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The absorption of radio-iodinated triolein was compared to that of glyceryl-trioleate-14C in rats. The results obtained showed that there was no difference in the absorption of these two radioactive fats as determined by the radioactivity in the stool. The absorption of radio-iodinated triolein mixed with olive oil was 91.7 ± 7.6 per cent (mean ± S.D.) and of glyceryl-trioleate-14C was 91.6 ± 9.8 per cent. In the stomach, small intestine, cecum and colon, and in the stool, no deiodination of the radio-iodinated triolein was found. In the small intestinal wall and in the thoracic duct's lymph, however, massive deiodination of the 131I labeled fat was probably present. These results suggest that deiodination of the radio-iodinated triolein occurs after it is absorbed in the gastrointestinal tract. For this reason it is concluded that radio-iodinated triolein can be used to substitute glyceryl-trioleate-14C and natural triolein as a test fat in fat absorption studies in the rat if fecal radioactivity is taken as the index for fat absorption.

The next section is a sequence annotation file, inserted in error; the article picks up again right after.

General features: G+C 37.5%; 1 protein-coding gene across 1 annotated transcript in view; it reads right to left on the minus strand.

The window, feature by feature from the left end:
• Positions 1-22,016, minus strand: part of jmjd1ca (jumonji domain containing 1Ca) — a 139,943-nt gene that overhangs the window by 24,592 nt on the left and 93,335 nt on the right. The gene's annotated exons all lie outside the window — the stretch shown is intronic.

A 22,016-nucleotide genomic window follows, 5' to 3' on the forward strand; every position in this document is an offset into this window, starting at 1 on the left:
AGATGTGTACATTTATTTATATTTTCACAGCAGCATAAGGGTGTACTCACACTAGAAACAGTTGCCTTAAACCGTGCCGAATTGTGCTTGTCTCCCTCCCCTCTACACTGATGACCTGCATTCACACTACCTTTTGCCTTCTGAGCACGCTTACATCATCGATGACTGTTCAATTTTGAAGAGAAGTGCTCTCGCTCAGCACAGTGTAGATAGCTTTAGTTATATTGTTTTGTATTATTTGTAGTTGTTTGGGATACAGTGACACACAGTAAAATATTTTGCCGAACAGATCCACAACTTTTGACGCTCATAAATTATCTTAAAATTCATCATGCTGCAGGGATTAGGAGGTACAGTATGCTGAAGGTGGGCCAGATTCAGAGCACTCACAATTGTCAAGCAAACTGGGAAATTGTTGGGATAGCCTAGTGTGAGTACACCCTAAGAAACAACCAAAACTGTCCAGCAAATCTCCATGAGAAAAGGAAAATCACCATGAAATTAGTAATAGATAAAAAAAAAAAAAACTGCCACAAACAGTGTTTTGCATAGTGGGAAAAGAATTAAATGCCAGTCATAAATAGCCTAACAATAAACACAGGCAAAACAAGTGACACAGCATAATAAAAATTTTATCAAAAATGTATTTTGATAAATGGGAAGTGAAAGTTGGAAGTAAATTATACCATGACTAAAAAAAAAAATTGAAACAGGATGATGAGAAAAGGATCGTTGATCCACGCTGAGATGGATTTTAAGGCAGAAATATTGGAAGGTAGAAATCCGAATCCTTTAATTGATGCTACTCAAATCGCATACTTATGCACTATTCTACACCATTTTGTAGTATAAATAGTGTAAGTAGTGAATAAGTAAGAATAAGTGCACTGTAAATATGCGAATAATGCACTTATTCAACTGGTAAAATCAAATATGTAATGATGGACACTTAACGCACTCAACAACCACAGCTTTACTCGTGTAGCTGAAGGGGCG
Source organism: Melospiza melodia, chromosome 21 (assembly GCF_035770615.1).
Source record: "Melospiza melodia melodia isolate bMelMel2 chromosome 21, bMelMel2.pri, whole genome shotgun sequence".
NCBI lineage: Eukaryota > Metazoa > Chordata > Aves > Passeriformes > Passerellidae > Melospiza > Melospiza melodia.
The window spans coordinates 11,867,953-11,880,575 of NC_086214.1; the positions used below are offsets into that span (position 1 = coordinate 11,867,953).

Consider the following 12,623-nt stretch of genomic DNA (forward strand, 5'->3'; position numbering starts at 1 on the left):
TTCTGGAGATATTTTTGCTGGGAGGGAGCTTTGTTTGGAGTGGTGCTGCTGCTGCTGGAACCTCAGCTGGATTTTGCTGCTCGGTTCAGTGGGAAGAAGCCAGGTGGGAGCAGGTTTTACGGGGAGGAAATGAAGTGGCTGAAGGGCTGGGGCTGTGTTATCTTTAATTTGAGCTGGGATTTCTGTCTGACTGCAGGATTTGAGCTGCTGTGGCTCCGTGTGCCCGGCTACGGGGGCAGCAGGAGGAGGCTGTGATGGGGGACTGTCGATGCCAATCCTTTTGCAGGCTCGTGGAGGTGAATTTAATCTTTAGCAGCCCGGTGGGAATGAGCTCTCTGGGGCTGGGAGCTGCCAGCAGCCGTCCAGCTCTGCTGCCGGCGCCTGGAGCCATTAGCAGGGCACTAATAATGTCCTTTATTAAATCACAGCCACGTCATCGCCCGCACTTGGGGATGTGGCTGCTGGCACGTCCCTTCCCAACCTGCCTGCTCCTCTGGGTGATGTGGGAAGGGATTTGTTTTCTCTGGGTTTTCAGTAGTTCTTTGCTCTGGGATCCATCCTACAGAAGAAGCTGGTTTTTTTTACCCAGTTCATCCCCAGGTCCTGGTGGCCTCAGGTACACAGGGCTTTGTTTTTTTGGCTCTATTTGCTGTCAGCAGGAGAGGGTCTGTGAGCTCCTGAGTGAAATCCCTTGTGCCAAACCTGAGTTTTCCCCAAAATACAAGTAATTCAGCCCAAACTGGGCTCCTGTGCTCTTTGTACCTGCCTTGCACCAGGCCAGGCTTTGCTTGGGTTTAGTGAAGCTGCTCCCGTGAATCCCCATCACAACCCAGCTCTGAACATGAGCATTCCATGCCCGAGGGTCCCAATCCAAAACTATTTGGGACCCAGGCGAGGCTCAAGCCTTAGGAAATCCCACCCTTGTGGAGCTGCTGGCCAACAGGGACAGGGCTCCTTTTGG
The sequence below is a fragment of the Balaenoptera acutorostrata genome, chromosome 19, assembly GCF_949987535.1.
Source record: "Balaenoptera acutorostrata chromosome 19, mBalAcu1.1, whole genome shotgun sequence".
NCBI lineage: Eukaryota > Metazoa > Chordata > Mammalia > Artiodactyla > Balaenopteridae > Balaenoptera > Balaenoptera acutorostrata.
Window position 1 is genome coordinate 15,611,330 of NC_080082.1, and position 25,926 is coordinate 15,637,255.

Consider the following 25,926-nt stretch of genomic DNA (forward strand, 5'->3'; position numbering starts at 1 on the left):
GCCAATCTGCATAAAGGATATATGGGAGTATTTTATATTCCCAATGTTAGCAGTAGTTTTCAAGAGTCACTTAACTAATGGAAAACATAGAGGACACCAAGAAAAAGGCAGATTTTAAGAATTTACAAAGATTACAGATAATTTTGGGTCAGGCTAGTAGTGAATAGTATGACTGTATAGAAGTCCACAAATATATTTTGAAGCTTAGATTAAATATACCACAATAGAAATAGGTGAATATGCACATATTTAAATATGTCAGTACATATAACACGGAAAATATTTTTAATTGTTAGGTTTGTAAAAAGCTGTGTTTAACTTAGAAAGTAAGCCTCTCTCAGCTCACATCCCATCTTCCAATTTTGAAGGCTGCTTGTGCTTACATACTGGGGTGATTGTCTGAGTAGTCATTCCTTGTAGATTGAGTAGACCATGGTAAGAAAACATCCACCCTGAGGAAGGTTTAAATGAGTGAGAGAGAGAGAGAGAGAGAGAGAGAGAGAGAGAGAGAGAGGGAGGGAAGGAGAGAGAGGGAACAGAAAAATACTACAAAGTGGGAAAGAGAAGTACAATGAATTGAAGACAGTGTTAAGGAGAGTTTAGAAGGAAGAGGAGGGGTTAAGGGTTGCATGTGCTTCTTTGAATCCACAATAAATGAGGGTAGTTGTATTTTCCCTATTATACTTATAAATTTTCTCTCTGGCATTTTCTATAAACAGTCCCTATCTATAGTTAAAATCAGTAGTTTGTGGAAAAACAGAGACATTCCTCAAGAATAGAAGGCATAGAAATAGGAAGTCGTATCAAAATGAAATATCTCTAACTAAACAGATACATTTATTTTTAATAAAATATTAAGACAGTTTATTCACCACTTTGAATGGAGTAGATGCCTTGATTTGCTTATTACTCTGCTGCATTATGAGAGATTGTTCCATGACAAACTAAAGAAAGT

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Accepted: March 13, 1967
Received: August 8, 1966
☆This article is based on the first author's academic thesis, University of Groningen: Lipid-soluble inert indicator and radioactive fat in fat absorption studies, 1966.
© 1967 Published by Elsevier Inc.